was initially provided by the builder as transit accommodation to her
    but at present he is paying rent for the same. In the writ petition, out
    10
    of which this appeal arises, she had asked for direction upon MHADA
    authorities to rehouse her in the said two flats. The other prayers in the
    writ petition included a mandatory direction for compliance with the
    plan of 15th October 2004.
  5. There have been certain parallel developments pertaining to the
    appellant’s matrimonial dispute with her husband. In the Family Court,
    the husband- respondent no. 8 had been granted a decree of judicial
    separation in the year 1997. His plea for divorce was not accepted by
    the Family Court. The decree of judicial separation was passed on 30th
    July, 1997. Both the appellant and the respondent no.8 appealed
    against the said judgment and decree before the Bombay High Court.
    The High Court in a common judgment delivered on 2nd July, 2001 had
    allowed the appellant’s appeal, registered as FCA No. 72 of 1997 and
    set aside the decree of judicial separation. The appeal of her husband
    (registered as FCA No. 87 of 1997) against the Family Court’s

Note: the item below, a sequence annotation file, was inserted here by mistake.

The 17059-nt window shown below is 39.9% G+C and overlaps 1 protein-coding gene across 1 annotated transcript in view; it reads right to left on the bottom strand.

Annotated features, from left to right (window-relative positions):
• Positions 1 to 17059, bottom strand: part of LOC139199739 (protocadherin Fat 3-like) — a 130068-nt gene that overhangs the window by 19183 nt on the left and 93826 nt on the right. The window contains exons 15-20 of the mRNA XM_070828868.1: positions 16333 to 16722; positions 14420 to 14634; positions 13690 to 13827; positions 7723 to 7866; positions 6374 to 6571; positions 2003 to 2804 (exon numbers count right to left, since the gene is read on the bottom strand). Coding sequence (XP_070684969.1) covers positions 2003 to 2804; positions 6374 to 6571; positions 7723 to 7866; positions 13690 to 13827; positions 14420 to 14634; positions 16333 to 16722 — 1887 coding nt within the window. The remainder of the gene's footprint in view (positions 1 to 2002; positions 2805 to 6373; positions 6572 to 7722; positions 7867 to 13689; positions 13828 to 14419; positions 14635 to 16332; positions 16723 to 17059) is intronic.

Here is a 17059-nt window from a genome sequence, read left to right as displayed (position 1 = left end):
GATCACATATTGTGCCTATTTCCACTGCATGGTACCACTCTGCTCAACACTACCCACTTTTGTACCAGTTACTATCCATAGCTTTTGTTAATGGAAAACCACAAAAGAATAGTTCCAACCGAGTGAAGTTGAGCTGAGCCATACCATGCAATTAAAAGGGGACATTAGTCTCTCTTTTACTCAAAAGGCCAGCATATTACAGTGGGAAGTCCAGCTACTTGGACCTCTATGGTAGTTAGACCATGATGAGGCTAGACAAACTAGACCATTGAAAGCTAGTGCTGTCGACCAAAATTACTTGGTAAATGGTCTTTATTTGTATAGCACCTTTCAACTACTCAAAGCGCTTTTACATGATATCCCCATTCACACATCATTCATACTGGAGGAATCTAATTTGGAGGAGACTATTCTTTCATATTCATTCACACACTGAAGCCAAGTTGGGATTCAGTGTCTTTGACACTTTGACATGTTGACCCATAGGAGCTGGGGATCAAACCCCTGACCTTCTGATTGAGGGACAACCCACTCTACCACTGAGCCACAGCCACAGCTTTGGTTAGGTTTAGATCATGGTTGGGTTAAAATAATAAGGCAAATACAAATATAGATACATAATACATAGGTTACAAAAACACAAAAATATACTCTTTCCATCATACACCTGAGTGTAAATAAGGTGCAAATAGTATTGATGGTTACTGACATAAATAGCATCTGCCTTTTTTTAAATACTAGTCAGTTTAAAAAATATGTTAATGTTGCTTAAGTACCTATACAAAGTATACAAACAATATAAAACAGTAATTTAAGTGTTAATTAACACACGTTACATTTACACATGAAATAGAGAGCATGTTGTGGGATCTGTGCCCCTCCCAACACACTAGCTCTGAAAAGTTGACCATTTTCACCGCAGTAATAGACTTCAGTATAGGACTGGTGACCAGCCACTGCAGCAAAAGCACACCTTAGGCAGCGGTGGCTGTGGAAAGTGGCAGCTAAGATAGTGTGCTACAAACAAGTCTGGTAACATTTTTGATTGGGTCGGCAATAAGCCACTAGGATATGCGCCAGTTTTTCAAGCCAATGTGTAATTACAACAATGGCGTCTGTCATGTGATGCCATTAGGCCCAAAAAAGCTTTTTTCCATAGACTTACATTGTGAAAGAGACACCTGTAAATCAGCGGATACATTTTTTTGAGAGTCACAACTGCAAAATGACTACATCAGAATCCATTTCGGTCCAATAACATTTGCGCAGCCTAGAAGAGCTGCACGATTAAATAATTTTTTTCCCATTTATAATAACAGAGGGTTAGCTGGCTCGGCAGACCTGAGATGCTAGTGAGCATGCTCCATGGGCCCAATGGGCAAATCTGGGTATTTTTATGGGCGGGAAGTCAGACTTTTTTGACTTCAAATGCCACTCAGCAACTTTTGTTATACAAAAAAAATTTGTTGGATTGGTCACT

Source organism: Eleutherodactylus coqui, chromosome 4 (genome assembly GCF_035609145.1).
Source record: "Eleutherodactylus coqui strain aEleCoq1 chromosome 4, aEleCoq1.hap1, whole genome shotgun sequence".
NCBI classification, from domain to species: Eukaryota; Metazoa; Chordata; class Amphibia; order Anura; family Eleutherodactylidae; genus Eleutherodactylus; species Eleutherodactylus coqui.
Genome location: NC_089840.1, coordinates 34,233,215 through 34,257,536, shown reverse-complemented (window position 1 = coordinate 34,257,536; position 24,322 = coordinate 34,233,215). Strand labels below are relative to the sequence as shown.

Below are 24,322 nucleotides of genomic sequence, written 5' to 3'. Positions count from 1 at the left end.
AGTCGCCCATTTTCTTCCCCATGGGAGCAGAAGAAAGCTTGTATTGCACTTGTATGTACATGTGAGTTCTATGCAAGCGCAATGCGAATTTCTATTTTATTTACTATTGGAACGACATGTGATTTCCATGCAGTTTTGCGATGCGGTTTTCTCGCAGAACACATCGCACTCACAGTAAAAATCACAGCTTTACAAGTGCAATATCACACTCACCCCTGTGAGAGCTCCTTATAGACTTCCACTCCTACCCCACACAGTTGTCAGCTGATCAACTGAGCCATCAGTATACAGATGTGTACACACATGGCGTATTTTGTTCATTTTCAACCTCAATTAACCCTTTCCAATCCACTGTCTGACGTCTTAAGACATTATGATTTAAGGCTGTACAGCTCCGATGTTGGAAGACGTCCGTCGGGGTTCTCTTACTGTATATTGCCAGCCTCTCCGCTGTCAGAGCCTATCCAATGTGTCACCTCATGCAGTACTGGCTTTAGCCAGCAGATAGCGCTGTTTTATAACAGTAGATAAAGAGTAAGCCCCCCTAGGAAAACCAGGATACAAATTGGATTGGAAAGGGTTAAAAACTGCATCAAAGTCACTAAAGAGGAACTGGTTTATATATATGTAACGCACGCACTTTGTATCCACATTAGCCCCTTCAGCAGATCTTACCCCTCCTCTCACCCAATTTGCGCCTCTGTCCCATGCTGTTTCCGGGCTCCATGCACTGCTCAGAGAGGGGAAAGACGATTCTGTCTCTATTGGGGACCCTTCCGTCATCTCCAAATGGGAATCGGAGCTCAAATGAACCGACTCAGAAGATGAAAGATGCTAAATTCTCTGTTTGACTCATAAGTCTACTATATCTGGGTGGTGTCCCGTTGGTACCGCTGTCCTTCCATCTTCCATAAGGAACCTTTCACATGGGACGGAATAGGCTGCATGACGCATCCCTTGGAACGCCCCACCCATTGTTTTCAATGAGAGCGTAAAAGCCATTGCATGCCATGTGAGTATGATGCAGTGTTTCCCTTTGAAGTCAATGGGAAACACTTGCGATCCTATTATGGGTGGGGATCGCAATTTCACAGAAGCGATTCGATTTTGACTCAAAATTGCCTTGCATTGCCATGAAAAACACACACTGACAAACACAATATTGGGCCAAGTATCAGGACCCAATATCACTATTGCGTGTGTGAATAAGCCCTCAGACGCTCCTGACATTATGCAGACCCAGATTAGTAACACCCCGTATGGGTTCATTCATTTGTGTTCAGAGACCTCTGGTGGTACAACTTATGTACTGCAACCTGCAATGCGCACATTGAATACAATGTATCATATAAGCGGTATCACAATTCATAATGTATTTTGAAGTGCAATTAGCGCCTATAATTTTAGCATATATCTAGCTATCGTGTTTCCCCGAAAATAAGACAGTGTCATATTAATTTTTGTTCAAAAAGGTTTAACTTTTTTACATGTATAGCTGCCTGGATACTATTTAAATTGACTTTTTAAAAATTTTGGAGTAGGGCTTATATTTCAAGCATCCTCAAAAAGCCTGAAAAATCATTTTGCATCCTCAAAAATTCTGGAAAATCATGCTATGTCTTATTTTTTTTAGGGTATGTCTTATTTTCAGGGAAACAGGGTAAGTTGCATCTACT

judgment refusing to grant divorce was dismissed. This decision was
    delivered by the Bombay High Court after she had shifted to her
    temporary accommodation. The complaint of the appellant is that after
    the decree of judicial separation was invalidated, her husband and his
    11
    family have not allowed her to reside in the flats allocated to them in
    the redeveloped building. She claims in substance that such refusal is
    in breach of her right to reside in her matrimonial home. It is also her
    case that as she had vacated the original residential unit on the basis of
    a statutory notice, she has her right to be rehoused in those flats as part
    of statutory rehabilitation measure. The appellant thereafter filed the
    writ petition in the Bombay High Court. The present appeal has been
    resisted by the MHADA Authorities, the builder (respondent no. 7), her
    husband (respondent no.8) and the appellant’s sister-in-law, respondent
    no. 9. She was impleaded in this appeal after the demise of original
    appellant’s mother-in-law. These respondents had taken the same stand